Thank you, Sturgis, for posting your memories. I enjoyed them thoroughly. As an aside (but in the spirit of renewals), muchos kudos to you for how far you've come in your ability to write since your illness.
The gates of Prior Park Landscape Garden in Bath opened at 10am sharp. Within an hour, four-year-old Dylan and older sister Ciara were happily chomping on chocolate bunnies, having successfully completed an egg hunt. “This is our third hunt this week,” said Ciara, 10. “The others were in our garden. We’re going home to relax now. This one was tough.”
Over the Easter weekend hundreds of children will complete this trail and scores of others at National Trust parks, gardens and houses across England, Wales and Northern Ireland, most blissfully unaware of the furore that preceded them.
The bunny trails hit the headlines when the archbishop of York, Dr John Sentamu, criticised the decision to name the events “The Cadbury Egg Hunts”, missing out the word “Easter”. Theresa May joined the row, interrupting a Middle East tour to express concern as the prime minister, a vicar’s daughter and a member of the National Trust.
Both the National Trust and Cadbury were aghast, arguing that they did respect Easter and used the word frequently on their promotional material.
I hung strands of Mardi Gras beads in my red osier dogwood
In southern Sweden it is supposed to snow to night - Saturday.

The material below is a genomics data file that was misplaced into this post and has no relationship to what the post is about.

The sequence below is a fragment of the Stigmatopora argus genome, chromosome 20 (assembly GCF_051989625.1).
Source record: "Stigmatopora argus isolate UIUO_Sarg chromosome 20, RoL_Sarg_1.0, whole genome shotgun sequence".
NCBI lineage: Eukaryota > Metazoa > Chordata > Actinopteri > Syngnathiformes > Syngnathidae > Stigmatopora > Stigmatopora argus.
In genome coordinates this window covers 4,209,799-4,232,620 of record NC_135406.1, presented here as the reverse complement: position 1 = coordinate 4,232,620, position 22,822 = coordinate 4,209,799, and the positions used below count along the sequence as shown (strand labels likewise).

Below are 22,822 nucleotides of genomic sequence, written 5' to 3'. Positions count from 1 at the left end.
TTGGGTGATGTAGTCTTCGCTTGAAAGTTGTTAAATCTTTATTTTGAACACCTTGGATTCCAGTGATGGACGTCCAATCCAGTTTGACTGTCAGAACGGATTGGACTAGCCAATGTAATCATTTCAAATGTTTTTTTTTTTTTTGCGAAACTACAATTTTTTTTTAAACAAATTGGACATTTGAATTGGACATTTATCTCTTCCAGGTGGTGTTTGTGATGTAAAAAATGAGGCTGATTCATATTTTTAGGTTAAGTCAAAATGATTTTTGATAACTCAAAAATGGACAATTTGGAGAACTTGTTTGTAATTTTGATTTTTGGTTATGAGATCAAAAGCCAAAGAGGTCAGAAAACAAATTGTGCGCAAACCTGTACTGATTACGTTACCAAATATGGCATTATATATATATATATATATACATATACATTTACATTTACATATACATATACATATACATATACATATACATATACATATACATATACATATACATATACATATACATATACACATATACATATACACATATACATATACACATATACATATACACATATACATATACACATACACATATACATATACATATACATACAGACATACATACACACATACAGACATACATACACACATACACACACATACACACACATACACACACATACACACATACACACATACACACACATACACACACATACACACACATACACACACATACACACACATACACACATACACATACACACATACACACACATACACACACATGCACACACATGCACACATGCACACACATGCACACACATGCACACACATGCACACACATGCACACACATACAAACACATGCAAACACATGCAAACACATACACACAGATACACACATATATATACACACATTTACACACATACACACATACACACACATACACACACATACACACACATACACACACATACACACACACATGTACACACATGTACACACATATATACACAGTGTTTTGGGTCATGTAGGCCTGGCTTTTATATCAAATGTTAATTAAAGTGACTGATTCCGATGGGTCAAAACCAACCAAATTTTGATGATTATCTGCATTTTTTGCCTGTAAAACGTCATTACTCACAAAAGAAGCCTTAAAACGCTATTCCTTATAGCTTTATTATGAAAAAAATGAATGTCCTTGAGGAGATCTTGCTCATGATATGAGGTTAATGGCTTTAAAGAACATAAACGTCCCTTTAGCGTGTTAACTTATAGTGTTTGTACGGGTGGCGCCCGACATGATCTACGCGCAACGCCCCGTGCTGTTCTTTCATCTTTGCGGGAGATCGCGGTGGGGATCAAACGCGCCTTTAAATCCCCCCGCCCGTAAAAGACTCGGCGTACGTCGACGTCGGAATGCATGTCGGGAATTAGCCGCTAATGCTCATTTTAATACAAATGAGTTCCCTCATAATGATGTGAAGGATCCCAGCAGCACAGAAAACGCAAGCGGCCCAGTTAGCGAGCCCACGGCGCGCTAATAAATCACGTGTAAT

Cracking open a large chocolate egg to find nothing in the middle is one of life's perennial disappointments.
Yet for some chocolate firms the fact that most Easter eggs are hollow is more than just disappointing, it's problematic.
"It sounds ridiculous, but there is a lot of air in Easter eggs relative to their value in weight," says Helen Pattinson, co-founder of boutique British chocolate chain Montezuma's.
The oval shape of eggs and the boxes required to keep them intact means that, compared to the amount of space they take up in a shipping container, it is impossible for Montezuma's to charge the end customer enough to make a decent profit.
Foreign sales account for about a fifth of the company's overall sales and for this financial year, ending in May, it expects exports to hit the £1m mark for the first time.
Despite the strong demand from abroad, the firm is yet to send its chocolate eggs overseas.
It is a trend that hasn't escaped the notice of Sean Ramsden, chief executive of Ramsden International.
The family firm specialises in exporting British food overseas and Mr Ramsden says Easter is its busiest period after Christmas.
The awkward shape of chocolate eggs isn't a problem for the company because it supplies a much wider range of products, enabling it to mix Easter eggs with other food orders.
"Easter eggs are a popular UK product and they're very exportable. They [Easter eggs] are not as advanced in other countries," he says.